Jordan 'foils coup attempt involving royal family members, senior

Marco Green
Апреля 4, 2021

But the prince had been "asked to stop some activities that could be used to shake the stability and security of Jordan", he said.

Middle East media reported that Jordanian officials were due to brief the media on the arrests later Saturday.

However, Hamzah released two videos shortly after contradicting the army's statement.

"If things spin out of control it will be hard for Israel to contribute to helping that, especially since Israel has not managed its bilateral relations with Jordan very well and has, in fact, added completely unnecessary tensions", said Asher Susser, a senior fellow at the Moshe Dayan Center for Middle Eastern and African Studies.

He said that a number of his friends had been arrested, his security had removed and his internet and phone lines had been cut.

In the statement, Hamzah said he had been informed he was being punished for taking in part in meetings in which the king had been criticised, though he himself was not accused of being a direct critic.

"I am not the person responsible for the breakdown in governance, the corruption and for the incompetence that has been prevalent in our governing structure for the last 15 to 20 years and has been getting worse ... and I am not responsible for the lack of faith people have in their institutions", he said.

Huneiti said that investigations are underway, affirming that the disclosure of the results will be made in a clear and transparent manner.

Palace officials said at least one other member of the royal family, plus tribal leaders and security officials, were involved in the plot, the Washington Post reports.

Among those arrested is Sharif Hassan bin Zaid, Jordan's former royal envoy to Saudi Arabia.

Awadallah, a former finance and planning minister educated in the USA, was close to the king but has also been a controversial figure in Jordan.

It gave no further details and said an investigation was under way.

Arrests of top officials and royal family members are rare in Jordan, seen as one of the Arab world's most stable countries.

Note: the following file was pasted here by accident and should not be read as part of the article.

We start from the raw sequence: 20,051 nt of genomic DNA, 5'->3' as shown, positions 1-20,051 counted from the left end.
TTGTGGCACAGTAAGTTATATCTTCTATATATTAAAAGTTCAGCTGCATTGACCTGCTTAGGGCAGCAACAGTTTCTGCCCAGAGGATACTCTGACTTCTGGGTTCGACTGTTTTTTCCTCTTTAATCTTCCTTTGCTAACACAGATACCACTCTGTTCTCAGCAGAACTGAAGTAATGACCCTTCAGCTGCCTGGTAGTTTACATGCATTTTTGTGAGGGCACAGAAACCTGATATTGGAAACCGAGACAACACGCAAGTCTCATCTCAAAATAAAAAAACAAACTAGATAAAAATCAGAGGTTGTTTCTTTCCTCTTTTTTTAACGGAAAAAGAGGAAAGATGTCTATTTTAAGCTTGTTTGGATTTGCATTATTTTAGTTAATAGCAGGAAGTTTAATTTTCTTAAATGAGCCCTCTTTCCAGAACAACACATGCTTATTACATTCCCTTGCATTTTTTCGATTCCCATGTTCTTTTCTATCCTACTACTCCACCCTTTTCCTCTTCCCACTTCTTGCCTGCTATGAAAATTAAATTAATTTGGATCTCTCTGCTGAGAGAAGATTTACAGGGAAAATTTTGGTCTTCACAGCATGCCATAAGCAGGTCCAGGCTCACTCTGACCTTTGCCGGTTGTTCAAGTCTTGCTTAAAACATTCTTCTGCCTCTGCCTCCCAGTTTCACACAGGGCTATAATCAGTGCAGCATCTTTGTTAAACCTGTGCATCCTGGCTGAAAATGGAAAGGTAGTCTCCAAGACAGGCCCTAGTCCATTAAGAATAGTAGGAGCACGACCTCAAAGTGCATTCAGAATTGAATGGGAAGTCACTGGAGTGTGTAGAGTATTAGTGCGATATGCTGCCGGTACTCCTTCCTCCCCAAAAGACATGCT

Arrests of top officials and royal family members are rare in Jordan, a key western ally that has proven a vital partner to the United States particularly in its fight against terror groups in neighbouring Syria.

Abdullah succeeded his father King Hussein, who ruled Jordan for almost five decades. The king has cultivated close relations with US and other Western leaders over the years, and Jordan was a key ally in the war against the Islamic State group. The country borders Israel, the occupied West Bank, Syria, Iraq and Saudi Arabia.

Jordan's economy has been battered by the coronavirus pandemic.

Pro-U.S. Gulf Arab countries, which have many Jordanians working across public sector jobs, also immediately issued statements backing the king and his government.

Jordan made peace with Israel in 1994.

Abdullah and the Saudi crown prince, Mohammed bin Salman, are believed to have had a sometimes tense relationship over Saudi gestures toward Israel in recent years.

Stability in Jordan and the status of the king have always been matters of concern throughout the region, particularly during the Trump administration, which gave unprecedented support to Israel and sought to isolate the Palestinians, including by slashing funding for Palestinian refugees.

The swift show of support, even as Abdullah placed Prince Hamzah under house arrest, underscored Jordan's strategic importance as an island of relative stability in the turbulent region.

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